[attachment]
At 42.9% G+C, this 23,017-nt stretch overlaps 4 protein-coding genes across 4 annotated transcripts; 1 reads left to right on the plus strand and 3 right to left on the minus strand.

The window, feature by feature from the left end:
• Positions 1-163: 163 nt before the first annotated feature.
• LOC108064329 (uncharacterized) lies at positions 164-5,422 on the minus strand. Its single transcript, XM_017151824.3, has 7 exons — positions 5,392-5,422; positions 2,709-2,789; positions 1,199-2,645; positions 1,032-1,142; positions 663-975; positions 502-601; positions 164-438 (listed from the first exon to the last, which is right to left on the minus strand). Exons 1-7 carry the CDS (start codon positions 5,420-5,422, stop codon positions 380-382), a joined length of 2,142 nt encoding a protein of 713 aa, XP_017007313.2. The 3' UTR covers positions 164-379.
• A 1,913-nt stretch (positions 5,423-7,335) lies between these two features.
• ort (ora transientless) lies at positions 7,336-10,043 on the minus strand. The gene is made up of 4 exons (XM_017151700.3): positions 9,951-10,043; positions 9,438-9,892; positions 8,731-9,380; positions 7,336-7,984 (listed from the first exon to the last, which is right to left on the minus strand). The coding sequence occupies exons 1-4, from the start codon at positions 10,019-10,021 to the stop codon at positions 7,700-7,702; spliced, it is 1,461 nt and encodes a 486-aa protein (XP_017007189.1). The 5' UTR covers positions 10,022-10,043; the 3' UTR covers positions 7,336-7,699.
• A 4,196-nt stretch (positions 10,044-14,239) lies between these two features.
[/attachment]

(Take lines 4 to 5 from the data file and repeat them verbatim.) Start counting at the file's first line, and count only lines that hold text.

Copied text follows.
• LOC108064329 (uncharacterized) lies at positions 164-5,422 on the minus strand. Its single transcript, XM_017151824.3, has 7 exons — positions 5,392-5,422; positions 2,709-2,789; positions 1,199-2,645; positions 1,032-1,142; positions 663-975; positions 502-601; positions 164-438 (listed from the first exon to the last, which is right to left on the minus strand). Exons 1-7 carry the CDS (start codon positions 5,420-5,422, stop codon positions 380-382), a joined length of 2,142 nt encoding a protein of 713 aa, XP_017007313.2. The 3' UTR covers positions 164-379.
• A 1,913-nt stretch (positions 5,423-7,335) lies between these two features.